Inquiry to examine Wales’ changing constitution
A new inquiry will consider the impact that Brexit is having on devolution and the constitution of the United Kingdom.
The National Assembly’s Constitutional and Legislative Affairs Committee is calling for evidence looking at the operation of the Sewel Convention, which sets out how the National Assembly gives consent for the UK Parliament to legislate in devolved areas, and also how the Welsh Government and UK Government are working together.
The Chair of the Constitutional and Legislative Affairs Committee, Mick Antoniw AM said:
“The constitutional structure of the UK has become increasingly unstable and dysfunctional. We are now approaching a critical time as the UK leaves the EU and we need to consider the consequences for Wales and whether Brexit is resulting in a re-centralisation of some devolved powers in London to the detriment of Wales.
“Our report UK governance post-Brexit, published in February 2018, highlighted our concerns about the potential for unintended constitutional consequences as the UK leaves the EU. Moreover, we have expressed concerns about the extent to which the UK Government is acting in devolved areas and the potential loss of our ability to make some laws as a result of regulations being made to correct the statute book.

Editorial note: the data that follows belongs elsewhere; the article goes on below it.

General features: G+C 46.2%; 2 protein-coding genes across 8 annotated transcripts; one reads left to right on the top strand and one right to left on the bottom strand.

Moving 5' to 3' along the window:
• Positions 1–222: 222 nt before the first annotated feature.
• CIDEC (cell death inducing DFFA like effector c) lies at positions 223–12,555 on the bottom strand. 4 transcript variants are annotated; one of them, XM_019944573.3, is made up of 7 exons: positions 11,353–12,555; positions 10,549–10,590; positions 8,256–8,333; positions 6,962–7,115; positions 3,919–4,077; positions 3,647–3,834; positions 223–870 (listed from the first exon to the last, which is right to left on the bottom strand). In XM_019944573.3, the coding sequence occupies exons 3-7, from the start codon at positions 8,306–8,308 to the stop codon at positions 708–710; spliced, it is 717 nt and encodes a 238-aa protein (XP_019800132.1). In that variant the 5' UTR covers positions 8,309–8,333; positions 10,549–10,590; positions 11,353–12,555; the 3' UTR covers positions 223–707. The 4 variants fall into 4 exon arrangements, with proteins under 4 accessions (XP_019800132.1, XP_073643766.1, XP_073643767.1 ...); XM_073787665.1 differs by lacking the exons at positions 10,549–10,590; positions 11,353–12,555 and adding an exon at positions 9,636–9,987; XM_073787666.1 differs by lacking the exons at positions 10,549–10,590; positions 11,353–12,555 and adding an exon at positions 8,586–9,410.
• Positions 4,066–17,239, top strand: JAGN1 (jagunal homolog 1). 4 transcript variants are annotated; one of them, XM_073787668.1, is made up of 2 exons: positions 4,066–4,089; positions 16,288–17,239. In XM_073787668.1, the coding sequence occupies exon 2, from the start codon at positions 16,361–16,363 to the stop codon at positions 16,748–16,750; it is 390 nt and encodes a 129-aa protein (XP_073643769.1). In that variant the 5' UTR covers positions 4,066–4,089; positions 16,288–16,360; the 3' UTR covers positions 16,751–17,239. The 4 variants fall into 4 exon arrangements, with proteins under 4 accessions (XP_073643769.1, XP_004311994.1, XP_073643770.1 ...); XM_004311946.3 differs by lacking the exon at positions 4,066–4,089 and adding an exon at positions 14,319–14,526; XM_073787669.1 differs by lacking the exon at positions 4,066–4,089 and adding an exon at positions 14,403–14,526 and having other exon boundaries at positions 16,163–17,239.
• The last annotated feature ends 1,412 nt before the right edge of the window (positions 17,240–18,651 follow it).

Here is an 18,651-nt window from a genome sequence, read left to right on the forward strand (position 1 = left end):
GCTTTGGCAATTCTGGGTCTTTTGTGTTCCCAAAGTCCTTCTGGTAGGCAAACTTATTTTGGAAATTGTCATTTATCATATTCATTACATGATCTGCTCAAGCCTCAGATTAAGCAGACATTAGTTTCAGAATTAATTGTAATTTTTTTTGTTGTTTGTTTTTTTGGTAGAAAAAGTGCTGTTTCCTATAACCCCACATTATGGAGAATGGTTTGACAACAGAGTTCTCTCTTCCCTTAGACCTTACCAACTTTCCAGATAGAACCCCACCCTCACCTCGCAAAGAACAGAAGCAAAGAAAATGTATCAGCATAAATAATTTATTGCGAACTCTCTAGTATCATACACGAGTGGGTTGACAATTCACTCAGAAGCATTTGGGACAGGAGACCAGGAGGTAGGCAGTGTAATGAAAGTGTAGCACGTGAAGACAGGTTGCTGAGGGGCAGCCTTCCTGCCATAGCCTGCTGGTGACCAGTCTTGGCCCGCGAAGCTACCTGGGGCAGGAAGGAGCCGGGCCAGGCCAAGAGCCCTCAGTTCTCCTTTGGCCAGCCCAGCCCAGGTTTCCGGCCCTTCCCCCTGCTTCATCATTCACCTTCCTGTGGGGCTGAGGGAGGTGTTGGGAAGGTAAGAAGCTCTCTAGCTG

“A cornerstone of the devolution settlement, the Sewel convention has become increasingly unfit for purpose. It is imperative that the process of providing consent for the UK Government to legislate in devolved areas is re-inforced and we will be examining how this might be achieved.
“We are becoming increasingly concerned at the impact Brexit is having on devolution. We feel it incumbent to examine these issues in greater detail to ensure that the constitutional arrangements that emerge post-Brexit are fair and equitable for Wales and respect devolution”.
The new inquiry allows the Committee the flexibility to take account of emerging challenges should the detail of the UK’s exit from the EU become clearer as we head into the autumn. As a result, it is likely to issue themed reports over the course of its work and potentially in response to specific issues as they arise.
The Committee will be consulting widely and will hold a roundtable session in October.